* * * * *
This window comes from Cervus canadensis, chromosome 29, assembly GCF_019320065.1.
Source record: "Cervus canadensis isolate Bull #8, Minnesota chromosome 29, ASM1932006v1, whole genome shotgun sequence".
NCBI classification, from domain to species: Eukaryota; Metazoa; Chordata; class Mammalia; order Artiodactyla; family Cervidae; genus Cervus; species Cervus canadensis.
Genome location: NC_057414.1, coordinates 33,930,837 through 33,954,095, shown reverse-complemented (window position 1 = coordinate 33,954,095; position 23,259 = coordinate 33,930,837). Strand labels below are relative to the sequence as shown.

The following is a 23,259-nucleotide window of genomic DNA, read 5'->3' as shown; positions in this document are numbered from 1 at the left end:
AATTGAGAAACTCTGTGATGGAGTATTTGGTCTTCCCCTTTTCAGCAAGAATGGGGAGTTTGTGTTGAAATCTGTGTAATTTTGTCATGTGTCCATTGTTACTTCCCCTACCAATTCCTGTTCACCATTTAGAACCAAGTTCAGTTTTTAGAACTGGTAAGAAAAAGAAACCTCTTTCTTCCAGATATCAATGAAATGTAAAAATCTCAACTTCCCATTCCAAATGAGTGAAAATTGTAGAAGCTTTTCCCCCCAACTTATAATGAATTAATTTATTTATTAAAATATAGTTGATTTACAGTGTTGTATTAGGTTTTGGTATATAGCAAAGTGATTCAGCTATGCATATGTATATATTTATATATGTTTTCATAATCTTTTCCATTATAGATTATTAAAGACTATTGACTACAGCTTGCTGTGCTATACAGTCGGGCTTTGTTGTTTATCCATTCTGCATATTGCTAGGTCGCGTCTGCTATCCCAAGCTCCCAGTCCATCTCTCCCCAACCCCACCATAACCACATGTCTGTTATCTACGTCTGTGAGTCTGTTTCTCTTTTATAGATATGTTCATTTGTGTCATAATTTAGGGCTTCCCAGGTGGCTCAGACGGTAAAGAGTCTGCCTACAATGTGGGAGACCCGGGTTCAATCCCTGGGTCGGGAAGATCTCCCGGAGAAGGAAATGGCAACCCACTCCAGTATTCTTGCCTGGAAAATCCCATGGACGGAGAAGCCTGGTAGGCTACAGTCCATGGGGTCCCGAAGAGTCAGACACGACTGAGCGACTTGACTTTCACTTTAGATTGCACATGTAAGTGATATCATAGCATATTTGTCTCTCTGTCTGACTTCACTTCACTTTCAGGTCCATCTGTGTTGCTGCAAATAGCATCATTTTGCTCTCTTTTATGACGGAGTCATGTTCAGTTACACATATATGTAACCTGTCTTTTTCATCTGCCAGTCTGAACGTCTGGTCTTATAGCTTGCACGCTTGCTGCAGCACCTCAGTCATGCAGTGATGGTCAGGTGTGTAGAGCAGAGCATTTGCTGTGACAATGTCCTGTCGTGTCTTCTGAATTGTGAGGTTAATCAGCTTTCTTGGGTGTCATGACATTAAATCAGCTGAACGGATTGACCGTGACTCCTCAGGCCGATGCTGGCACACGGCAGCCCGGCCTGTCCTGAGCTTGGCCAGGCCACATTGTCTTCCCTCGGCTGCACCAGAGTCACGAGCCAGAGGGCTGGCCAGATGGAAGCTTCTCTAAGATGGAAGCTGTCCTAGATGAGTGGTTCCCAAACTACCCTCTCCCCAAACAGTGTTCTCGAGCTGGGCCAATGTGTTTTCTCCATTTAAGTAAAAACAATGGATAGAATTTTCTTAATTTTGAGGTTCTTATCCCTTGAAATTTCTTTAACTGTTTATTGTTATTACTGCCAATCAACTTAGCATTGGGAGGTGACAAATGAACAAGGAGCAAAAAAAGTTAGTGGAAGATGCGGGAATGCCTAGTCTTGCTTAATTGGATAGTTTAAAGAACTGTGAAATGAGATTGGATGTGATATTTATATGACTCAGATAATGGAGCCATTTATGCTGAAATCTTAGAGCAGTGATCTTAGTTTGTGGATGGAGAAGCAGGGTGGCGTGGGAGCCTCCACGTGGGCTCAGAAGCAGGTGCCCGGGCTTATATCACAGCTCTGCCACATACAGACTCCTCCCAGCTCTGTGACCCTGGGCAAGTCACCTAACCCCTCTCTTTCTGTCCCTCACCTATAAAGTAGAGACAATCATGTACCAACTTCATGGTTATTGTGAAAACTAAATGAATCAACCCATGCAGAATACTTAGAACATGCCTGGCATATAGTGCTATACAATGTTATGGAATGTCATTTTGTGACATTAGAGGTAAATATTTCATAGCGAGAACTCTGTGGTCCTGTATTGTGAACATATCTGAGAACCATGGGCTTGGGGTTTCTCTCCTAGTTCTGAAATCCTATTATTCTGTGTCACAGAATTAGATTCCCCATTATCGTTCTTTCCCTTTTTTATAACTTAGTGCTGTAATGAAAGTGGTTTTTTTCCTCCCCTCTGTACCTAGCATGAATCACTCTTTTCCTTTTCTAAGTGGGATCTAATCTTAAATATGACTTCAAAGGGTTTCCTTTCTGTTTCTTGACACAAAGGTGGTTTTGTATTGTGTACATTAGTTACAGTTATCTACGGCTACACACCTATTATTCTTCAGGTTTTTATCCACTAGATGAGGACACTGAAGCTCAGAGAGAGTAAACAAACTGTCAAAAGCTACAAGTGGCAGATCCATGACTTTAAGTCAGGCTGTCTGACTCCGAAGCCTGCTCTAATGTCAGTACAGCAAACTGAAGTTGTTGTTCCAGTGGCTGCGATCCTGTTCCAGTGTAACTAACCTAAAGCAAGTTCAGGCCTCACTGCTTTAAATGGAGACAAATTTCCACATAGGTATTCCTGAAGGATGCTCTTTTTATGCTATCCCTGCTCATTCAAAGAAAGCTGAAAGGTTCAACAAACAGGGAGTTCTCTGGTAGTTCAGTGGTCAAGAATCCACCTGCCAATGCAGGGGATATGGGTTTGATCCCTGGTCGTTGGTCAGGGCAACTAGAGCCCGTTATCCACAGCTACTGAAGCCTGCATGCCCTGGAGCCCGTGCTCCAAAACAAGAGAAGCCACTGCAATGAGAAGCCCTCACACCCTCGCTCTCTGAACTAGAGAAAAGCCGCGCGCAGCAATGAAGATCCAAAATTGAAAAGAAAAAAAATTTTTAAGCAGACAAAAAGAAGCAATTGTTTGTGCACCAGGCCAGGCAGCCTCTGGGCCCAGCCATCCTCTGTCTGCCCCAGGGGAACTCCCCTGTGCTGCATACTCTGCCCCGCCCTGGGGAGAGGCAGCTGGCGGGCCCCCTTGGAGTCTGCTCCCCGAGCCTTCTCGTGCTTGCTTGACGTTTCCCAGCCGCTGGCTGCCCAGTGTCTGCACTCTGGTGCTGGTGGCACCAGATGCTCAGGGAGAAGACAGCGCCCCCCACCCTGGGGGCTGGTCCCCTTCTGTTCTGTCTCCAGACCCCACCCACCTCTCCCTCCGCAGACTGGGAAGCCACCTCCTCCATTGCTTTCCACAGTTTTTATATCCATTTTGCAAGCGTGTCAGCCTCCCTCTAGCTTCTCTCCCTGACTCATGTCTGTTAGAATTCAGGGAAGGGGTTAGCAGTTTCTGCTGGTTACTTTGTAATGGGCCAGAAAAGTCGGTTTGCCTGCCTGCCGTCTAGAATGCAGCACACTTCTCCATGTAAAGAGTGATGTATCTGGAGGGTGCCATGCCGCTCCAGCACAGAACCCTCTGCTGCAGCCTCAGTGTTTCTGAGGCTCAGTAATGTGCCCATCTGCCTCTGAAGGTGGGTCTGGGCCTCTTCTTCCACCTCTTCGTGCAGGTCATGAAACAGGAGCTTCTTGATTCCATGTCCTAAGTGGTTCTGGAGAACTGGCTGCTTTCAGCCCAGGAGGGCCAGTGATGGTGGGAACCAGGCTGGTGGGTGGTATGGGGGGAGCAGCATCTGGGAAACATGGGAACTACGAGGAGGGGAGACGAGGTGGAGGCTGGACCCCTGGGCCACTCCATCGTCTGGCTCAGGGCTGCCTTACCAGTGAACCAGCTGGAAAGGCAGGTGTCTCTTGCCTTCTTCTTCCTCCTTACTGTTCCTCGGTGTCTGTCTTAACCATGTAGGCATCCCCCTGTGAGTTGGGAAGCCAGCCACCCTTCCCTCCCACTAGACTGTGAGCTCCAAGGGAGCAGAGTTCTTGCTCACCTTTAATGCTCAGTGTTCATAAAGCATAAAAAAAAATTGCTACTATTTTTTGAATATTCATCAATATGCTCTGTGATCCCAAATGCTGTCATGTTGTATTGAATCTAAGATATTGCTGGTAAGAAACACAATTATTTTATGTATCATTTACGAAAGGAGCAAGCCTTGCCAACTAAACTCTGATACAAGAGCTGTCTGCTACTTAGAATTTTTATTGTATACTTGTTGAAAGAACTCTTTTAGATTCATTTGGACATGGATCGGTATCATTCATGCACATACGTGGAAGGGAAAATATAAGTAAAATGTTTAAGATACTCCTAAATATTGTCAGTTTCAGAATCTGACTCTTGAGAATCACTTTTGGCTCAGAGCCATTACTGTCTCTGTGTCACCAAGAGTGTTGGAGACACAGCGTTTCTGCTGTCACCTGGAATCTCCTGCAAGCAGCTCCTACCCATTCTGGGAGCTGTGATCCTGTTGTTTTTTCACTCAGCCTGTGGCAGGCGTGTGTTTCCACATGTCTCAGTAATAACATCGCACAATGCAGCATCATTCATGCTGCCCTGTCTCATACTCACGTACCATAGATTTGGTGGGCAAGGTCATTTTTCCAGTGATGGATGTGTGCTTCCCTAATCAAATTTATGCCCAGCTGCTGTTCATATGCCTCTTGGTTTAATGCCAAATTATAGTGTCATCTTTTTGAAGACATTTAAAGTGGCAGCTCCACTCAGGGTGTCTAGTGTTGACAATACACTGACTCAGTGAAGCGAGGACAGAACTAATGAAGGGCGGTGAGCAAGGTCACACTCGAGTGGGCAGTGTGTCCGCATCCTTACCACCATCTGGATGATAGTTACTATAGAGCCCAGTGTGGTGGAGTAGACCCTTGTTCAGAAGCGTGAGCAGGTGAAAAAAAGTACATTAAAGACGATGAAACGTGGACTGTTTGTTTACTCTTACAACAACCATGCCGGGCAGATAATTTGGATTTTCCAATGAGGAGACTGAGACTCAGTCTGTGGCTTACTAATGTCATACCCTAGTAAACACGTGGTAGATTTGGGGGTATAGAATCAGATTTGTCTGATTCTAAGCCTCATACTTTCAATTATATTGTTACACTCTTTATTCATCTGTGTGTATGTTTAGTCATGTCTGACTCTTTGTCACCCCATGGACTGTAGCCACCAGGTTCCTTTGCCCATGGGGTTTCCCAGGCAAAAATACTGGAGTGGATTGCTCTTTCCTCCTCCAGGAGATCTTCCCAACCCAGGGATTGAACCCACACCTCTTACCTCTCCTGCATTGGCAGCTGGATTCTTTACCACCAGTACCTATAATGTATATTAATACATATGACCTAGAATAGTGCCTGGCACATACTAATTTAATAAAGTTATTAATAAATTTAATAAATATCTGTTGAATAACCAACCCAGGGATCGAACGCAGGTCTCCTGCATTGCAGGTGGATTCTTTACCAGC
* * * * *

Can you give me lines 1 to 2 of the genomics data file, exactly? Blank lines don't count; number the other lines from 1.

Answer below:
This window comes from Cervus canadensis, chromosome 29, assembly GCF_019320065.1.
Source record: "Cervus canadensis isolate Bull #8, Minnesota chromosome 29, ASM1932006v1, whole genome shotgun sequence".